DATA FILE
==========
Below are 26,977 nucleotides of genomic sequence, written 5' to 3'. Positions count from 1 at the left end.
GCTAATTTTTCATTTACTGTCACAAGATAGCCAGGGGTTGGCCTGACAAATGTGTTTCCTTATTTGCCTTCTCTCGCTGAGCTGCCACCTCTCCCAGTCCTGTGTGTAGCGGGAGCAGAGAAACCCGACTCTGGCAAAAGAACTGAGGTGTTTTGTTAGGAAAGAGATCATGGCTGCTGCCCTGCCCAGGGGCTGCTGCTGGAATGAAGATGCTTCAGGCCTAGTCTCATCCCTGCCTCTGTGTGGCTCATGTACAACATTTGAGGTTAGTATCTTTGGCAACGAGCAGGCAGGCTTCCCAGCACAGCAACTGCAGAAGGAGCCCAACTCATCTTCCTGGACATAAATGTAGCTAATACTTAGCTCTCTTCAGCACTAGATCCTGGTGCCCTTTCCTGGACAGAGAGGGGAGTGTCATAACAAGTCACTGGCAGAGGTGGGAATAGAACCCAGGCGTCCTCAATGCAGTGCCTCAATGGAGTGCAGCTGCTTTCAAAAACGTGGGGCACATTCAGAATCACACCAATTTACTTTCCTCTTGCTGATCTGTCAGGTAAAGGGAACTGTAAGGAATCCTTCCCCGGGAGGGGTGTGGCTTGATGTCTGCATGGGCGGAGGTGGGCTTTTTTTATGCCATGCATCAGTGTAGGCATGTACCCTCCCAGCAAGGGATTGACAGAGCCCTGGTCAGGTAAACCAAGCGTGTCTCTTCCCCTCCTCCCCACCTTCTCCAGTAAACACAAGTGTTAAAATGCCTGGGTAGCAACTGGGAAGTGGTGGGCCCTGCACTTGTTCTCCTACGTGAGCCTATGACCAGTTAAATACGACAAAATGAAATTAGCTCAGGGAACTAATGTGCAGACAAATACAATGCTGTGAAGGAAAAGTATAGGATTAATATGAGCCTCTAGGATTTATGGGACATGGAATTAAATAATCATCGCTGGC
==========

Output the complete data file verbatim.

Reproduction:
Below are 26,977 nucleotides of genomic sequence, written 5' to 3'. Positions count from 1 at the left end.
GCTAATTTTTCATTTACTGTCACAAGATAGCCAGGGGTTGGCCTGACAAATGTGTTTCCTTATTTGCCTTCTCTCGCTGAGCTGCCACCTCTCCCAGTCCTGTGTGTAGCGGGAGCAGAGAAACCCGACTCTGGCAAAAGAACTGAGGTGTTTTGTTAGGAAAGAGATCATGGCTGCTGCCCTGCCCAGGGGCTGCTGCTGGAATGAAGATGCTTCAGGCCTAGTCTCATCCCTGCCTCTGTGTGGCTCATGTACAACATTTGAGGTTAGTATCTTTGGCAACGAGCAGGCAGGCTTCCCAGCACAGCAACTGCAGAAGGAGCCCAACTCATCTTCCTGGACATAAATGTAGCTAATACTTAGCTCTCTTCAGCACTAGATCCTGGTGCCCTTTCCTGGACAGAGAGGGGAGTGTCATAACAAGTCACTGGCAGAGGTGGGAATAGAACCCAGGCGTCCTCAATGCAGTGCCTCAATGGAGTGCAGCTGCTTTCAAAAACGTGGGGCACATTCAGAATCACACCAATTTACTTTCCTCTTGCTGATCTGTCAGGTAAAGGGAACTGTAAGGAATCCTTCCCCGGGAGGGGTGTGGCTTGATGTCTGCATGGGCGGAGGTGGGCTTTTTTTATGCCATGCATCAGTGTAGGCATGTACCCTCCCAGCAAGGGATTGACAGAGCCCTGGTCAGGTAAACCAAGCGTGTCTCTTCCCCTCCTCCCCACCTTCTCCAGTAAACACAAGTGTTAAAATGCCTGGGTAGCAACTGGGAAGTGGTGGGCCCTGCACTTGTTCTCCTACGTGAGCCTATGACCAGTTAAATACGACAAAATGAAATTAGCTCAGGGAACTAATGTGCAGACAAATACAATGCTGTGAAGGAAAAGTATAGGATTAATATGAGCCTCTAGGATTTATGGGACATGGAATTAAATAATCATCGCTGGC